Loving Lampposts is film which gives an encompassing view of autism. The film looks at the differing viewpoints on what it means to be autistic, in a frank and open manner. The filmmaker, Todd Drezner, is the father of an autistic child himself, so this film is not just a project for him, but also a quest for answers.
There are two seemingly very different viewpoints on autism. The medical community and much of the general public see autism as a sickness, which must be fought and cured. There is also a ‘neurodiversity’ movement, which proclaims autism is just a variation of the human brain, and should be accepted as such. To them it is disrespectful to say autistic people should be cured.
Loving Lampposts presents the differing viewpoints from, parents of autistic children, the medical community and most importantly autistic adults. From parents, there are discussions on how they have fought or come to accept autism. Some children have indeed lost their autism diagnosis, others have not. Among the parents who have accepted that autism is the way their children are, they are still endeavoring to help their kids be the most they can be. It is just their viewpoint which has changed. The medical community takes a disease curing approach to autism. Theorizing that if the underlying causes of the condition can be cured, the person will become “normal”.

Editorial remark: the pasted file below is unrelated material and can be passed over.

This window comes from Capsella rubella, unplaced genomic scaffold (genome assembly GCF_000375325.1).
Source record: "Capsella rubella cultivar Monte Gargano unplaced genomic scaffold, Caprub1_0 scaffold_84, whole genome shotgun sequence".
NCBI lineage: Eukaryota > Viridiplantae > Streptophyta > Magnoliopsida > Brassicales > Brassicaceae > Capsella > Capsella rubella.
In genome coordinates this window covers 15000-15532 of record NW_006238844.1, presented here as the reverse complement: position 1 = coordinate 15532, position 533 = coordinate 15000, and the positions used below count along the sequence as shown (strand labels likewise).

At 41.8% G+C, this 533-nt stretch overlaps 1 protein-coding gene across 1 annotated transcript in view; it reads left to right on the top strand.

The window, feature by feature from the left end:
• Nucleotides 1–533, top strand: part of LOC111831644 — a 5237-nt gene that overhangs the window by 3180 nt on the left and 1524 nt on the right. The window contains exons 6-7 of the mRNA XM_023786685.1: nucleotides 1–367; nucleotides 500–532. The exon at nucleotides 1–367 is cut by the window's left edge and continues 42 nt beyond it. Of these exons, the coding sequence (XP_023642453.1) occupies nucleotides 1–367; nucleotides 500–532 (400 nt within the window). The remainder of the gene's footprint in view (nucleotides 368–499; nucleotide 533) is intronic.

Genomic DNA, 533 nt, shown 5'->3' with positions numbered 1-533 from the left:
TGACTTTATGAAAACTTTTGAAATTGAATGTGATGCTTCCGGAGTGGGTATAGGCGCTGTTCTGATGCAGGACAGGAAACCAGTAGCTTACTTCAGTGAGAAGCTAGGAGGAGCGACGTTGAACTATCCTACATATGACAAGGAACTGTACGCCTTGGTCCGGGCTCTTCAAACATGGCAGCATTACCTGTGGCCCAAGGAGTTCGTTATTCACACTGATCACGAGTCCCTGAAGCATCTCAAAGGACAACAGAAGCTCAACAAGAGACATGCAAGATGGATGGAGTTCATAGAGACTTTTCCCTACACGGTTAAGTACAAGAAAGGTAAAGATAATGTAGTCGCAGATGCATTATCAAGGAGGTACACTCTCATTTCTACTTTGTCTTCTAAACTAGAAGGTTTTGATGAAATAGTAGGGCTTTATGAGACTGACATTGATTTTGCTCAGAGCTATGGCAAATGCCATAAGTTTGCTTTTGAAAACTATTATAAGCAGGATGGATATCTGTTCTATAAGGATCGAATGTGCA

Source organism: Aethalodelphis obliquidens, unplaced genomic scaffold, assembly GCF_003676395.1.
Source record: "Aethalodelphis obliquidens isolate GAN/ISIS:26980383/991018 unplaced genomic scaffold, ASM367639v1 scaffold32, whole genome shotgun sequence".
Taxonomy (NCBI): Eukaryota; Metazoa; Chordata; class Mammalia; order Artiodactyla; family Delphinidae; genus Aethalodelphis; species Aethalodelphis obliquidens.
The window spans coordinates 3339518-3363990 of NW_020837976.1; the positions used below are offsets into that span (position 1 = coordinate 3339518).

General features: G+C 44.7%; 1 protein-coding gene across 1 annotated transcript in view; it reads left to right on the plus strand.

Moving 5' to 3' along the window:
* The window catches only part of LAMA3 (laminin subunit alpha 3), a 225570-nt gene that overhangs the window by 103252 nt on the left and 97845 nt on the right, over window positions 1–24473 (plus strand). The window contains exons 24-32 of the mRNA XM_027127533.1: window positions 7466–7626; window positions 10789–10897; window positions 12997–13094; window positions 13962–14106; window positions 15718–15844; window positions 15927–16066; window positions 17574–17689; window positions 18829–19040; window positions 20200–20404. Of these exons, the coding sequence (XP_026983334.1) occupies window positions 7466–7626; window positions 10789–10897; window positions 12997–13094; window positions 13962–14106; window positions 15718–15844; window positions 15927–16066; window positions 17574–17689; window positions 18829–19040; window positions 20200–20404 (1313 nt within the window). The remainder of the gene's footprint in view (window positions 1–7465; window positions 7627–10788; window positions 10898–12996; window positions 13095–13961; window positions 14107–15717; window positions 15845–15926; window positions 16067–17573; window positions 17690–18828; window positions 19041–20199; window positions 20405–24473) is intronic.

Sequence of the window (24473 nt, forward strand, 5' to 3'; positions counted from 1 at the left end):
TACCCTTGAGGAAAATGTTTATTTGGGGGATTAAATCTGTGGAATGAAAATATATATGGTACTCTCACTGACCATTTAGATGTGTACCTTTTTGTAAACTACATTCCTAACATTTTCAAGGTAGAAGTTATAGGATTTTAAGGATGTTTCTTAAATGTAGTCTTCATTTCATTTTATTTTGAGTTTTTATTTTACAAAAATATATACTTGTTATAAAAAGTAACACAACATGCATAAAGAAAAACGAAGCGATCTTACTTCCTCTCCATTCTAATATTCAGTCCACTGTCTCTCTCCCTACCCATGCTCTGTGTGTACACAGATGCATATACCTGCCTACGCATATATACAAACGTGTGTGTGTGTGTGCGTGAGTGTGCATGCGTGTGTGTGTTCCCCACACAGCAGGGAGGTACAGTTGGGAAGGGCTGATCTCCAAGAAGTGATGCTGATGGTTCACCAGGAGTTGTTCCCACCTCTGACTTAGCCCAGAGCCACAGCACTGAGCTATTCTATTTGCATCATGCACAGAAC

Of the most interest to myself, and I would think most people who have a loved one with autism, were the interviews with autistic adults. Many are proponents of the ‘neurodiversity’ movement. They do not want to be treated as if they are damaged and sick. They just want to be accepted as who they are.
I found Loving Lampposts to be a very thoughtful presentation. As the mother of an autistic child, I sometimes feel a bit pulled between the cure vs. accept models. As my daughter is still rather young, I am focusing more on treatments that would be considered more in the “cure” camp, but for me the emphasis is more on helping her gain skills that will make her future life easier and more fulfilling. Would I like her to lose her diagnosis, yes, but first and foremost I want her to be what makes her happy. I guess that sort of puts me somewhere between these two camps.
Loving Lampposts came out on DVD March 29th. It is now available for rent or purchase. If you are the parent of an autistic child, an educator, or just someone who wants to better understand the “epidemic” of autism, I highly recommend this movie, from Cinema Libre Studio.
Disclosure: Media copy was provided for the purpose of this review. All opinions are my own.